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Roadside Emergency Kit – What Should You Put In It?

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Most men are hard-workers. We work hard during the day so that when our eight hours are finally up, we can leave our workplaces without stress. We take pride in rewarding ourselves in small and simple ways – such as being able to drive home in an all-black, 24″ chrome-rimmed Jeep Grand Cherokee after looking at a computer screen for the whole day.

Usually when I end work, I subconsciously pump myself up because I know I’ll be home soon. But that didn’t happen to me last week.

After working from 8am – 4pm, I was tired. My eyes are sore and my armpits are sweaty from being in a stationary position for so long. Seemingly ready to drive, I tried to enter my Jeep.

It didn’t open.

I pulled the handle and let out an exasperated sigh. I locked myself out of my car – most likely because I was in a hurry on the way to work the same morning.

However, I didn’t sweat the situation too much. I’m too smooth for that. I have a way of opening my trunk without the use of my keys – and located in my trunk/savior is an extensive, home-made roadside emergency kit. Luckily for me that day, I used a SlimJim – one of the auto opening tools I bought for my kit – and was able to unlock my door in less than 30 seconds.

Most men can learn from both my mistake and preparations just in case something similar happens. From lockouts, dead batteries, lack of gas, etc., roadside emergency kits have the potential to save time on almost any situation that doesn’t require a mechanic. Most towing services take about 30 minutes to one hour to arrive at your location and most of us don’t have that time.

But what should you have in your roadside emergency kit?

First-Aid Kit

Being that your physical health is much more important than your car’s, make sure you are able to patch yourself up in case you ever encounter a situation that could hurt you while driving.

There are many pre-packaged first-aid kits that allow you to treat a range of problems. Look for kits that have a variety of bandage sizes – from small cuts or burns to ones that require major bandaging. Have antibacterials ready to prevent infections.

You can also save money by making a homemade roadside emergency kit – rather than buying a pre-packaged one.

Fire Extinguisher

Car fires can happen – even from simple issues like a wiring short circuit or leaking oil. Keep a fire extinguisher in your car to quickly dose a small fire before it expands.

Buy yourself a fire extinguisher.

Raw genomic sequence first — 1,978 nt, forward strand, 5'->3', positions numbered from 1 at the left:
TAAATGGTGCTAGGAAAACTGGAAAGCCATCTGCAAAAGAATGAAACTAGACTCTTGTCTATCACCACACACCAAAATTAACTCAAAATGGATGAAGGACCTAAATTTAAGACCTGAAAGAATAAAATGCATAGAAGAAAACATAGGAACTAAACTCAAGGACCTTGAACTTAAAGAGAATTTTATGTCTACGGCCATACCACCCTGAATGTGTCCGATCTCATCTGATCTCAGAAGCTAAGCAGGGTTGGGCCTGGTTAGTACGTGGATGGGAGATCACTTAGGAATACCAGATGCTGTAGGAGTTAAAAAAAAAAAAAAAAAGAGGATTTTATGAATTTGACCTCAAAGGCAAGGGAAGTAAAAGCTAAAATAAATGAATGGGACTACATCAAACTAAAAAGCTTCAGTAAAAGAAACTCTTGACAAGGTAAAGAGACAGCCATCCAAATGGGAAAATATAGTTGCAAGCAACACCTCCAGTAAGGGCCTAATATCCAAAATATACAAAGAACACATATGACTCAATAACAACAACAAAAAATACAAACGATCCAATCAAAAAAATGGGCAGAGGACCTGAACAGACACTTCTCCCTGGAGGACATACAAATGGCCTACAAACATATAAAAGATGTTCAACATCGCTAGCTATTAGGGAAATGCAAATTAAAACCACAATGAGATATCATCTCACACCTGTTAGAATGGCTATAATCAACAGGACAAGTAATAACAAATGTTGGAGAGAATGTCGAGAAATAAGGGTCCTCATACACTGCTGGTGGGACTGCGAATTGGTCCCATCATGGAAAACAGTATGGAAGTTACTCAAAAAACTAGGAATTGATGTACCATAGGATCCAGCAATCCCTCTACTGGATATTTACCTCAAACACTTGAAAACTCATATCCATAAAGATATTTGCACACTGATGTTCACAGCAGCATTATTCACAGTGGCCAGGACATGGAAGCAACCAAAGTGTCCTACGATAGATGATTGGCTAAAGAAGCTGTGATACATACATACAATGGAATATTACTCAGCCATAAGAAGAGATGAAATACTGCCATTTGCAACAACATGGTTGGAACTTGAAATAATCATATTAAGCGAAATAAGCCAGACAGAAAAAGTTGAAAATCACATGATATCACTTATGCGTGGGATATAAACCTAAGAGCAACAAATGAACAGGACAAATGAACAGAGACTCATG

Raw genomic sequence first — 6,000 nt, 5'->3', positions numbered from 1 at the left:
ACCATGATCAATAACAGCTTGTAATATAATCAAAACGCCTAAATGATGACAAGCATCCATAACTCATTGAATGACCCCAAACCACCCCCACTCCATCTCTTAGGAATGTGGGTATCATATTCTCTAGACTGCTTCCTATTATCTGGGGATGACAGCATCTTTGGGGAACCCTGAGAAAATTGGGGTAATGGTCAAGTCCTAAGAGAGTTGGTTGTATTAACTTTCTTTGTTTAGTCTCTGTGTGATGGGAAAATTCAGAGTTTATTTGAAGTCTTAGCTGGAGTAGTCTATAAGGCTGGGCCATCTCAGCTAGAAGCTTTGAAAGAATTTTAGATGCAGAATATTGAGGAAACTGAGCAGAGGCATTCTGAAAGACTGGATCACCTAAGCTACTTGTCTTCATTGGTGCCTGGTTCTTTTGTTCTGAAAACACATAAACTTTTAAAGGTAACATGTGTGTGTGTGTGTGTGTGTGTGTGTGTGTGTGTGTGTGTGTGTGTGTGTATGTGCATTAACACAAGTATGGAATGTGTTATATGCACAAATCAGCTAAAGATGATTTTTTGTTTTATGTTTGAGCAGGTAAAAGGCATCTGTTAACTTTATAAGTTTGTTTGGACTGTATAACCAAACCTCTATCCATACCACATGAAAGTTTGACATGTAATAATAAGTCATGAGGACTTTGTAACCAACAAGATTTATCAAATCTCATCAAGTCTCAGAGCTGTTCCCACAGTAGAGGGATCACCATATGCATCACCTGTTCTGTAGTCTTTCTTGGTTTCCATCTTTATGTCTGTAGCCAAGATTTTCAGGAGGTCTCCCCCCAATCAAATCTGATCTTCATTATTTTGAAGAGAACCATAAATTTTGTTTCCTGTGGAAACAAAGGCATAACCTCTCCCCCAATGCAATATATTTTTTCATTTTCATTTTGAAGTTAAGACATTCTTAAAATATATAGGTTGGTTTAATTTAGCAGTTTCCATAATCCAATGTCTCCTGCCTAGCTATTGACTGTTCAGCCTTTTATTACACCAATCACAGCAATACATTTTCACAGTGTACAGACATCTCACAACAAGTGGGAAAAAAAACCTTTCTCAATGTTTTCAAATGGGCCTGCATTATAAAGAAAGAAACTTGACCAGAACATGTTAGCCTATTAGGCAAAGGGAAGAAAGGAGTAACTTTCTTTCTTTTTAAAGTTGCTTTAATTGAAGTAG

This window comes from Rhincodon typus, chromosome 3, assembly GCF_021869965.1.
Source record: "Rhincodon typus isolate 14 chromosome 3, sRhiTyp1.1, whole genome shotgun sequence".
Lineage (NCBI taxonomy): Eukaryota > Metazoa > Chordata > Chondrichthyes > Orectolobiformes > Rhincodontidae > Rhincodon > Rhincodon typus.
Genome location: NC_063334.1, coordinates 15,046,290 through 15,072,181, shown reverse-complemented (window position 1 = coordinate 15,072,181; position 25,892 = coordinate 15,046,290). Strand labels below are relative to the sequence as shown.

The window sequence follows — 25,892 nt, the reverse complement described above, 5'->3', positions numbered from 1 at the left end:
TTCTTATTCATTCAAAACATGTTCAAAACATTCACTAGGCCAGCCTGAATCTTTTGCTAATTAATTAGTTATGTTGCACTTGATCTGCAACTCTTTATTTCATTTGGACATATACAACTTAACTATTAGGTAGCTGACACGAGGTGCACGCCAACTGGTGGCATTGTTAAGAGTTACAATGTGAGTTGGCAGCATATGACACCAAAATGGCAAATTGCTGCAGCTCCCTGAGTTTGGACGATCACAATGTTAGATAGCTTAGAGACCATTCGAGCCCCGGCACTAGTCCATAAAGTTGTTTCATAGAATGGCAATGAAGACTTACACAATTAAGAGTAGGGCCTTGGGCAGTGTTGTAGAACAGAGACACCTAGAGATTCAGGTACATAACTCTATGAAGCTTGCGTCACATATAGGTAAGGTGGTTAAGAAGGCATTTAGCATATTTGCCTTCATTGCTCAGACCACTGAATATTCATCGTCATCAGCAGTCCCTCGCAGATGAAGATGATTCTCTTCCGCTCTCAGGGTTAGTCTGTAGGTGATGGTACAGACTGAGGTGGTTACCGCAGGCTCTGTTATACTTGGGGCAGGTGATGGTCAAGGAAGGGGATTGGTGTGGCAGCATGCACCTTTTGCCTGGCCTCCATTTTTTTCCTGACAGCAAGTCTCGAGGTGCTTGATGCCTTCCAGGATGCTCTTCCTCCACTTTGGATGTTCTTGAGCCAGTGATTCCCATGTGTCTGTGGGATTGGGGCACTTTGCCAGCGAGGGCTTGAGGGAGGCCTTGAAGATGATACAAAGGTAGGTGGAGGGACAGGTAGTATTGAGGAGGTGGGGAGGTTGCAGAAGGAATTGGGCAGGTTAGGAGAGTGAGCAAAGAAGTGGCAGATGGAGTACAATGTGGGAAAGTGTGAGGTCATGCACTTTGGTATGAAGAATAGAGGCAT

Typically, most car fires are classified as Class B and C fires (B fires are typically grease and oil fires, C fires are typically electrical). Because not all fire extinguishers are the same (some are made differently to tailor to certain fires) it’s advised to have more than one variety of extinguishers.

Flares

Sometimes, drivers don’t notice drivers experiencing an emergency that are parked on the shoulder of the road.

Use flares, and make sure they’re noticeable. Look for a battery-powered warning light that can be placed far from the vehicle. Reflective hazard triangles and flares are also effective and don’t need batteries.

Jack & Lug Wrench

Most vehicles will have a vehicle jack and a lug wrench when you purchase the vehicle. However, make sure you have these in your roadside emergency kit. Flat tires happen more often than we’d like.

Another smart idea is to have a spare tire that matches your other four tires – instead of a “donut” tire that’s meant to be used for a short period of time. If you get stranded in the middle of nowhere and you have a flat tire, you’ll be happy for the spare.

Spare Fuses

If you experience an electrical problem, your first check should be for a burned-out fuse. These are easy to check and replace by referring to your owner’s manual. Keep an assortment on hand of the proper type for your vehicle.

Jumper Cables

Sometimes, you leave your car lights on during the night. Sometimes, you’re listening to your radio while the engine is off for an extended period of time. Sometimes, your battery just sucks.

During those times, jumper cables save time and heartache. Not only are having jumper cables beneficial for your safety, but they can also be used for others in need with a dead battery.

Flashlight

When your car fails you at night, flashlights are handy. Cell phone flashes aren’t strong enough to fully examine what your car’s issue is – so choose one that is bright and weatherproof. A flashlight with extra accessories can free up your hands – look for features such as a mount, extra light, etc.

Camera

Following an accident or car issue, this lets you record the condition of your vehicle and other vehicles for insurance purposes. A cell phone camera can also work, but the higher quality your camera is, the easier it is for insurance to evaluate.

With nearly every adult American driving, it’s almost inevitable that the average driver will experience car difficulties in their lifetime. Most people aren’t ready for it. They’re quick to pull over and call AAA.

But what happens when you can’t call AAA? You look to yourself – be a man and fix it!

Should I add some more items to my roadside emergency kit? Let me know in the comments.

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